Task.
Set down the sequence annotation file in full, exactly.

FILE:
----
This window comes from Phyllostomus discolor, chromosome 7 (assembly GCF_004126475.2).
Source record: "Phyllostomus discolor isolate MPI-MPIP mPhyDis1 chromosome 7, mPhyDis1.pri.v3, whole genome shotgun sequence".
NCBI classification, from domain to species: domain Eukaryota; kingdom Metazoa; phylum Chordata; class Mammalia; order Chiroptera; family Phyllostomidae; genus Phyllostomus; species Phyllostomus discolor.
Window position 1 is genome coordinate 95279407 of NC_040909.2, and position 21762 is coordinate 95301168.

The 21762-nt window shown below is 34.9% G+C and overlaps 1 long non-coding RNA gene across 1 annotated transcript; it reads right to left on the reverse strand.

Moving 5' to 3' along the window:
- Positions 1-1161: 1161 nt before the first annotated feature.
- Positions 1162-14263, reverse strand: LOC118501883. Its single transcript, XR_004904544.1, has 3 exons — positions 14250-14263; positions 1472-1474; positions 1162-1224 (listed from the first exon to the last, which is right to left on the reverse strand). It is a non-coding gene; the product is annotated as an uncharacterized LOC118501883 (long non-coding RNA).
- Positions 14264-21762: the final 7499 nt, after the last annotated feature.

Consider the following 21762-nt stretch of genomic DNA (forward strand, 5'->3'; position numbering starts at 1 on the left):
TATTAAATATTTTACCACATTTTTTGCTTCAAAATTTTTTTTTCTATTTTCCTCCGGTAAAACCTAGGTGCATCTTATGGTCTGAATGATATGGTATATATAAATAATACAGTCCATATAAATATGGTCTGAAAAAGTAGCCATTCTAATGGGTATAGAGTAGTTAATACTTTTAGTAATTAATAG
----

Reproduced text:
This window comes from Phyllostomus discolor, chromosome 7 (assembly GCF_004126475.2).
Source record: "Phyllostomus discolor isolate MPI-MPIP mPhyDis1 chromosome 7, mPhyDis1.pri.v3, whole genome shotgun sequence".
NCBI classification, from domain to species: domain Eukaryota; kingdom Metazoa; phylum Chordata; class Mammalia; order Chiroptera; family Phyllostomidae; genus Phyllostomus; species Phyllostomus discolor.
Window position 1 is genome coordinate 95279407 of NC_040909.2, and position 21762 is coordinate 95301168.

The 21762-nt window shown below is 34.9% G+C and overlaps 1 long non-coding RNA gene across 1 annotated transcript; it reads right to left on the reverse strand.

Moving 5' to 3' along the window:
- Positions 1-1161: 1161 nt before the first annotated feature.
- Positions 1162-14263, reverse strand: LOC118501883. Its single transcript, XR_004904544.1, has 3 exons — positions 14250-14263; positions 1472-1474; positions 1162-1224 (listed from the first exon to the last, which is right to left on the reverse strand). It is a non-coding gene; the product is annotated as an uncharacterized LOC118501883 (long non-coding RNA).
- Positions 14264-21762: the final 7499 nt, after the last annotated feature.

Consider the following 21762-nt stretch of genomic DNA (forward strand, 5'->3'; position numbering starts at 1 on the left):
TATTAAATATTTTACCACATTTTTTGCTTCAAAATTTTTTTTTCTATTTTCCTCCGGTAAAACCTAGGTGCATCTTATGGTCTGAATGATATGGTATATATAAATAATACAGTCCATATAAATATGGTCTGAAAAAGTAGCCATTCTAATGGGTATAGAGTAGTTAATACTTTTAGTAATTAATAG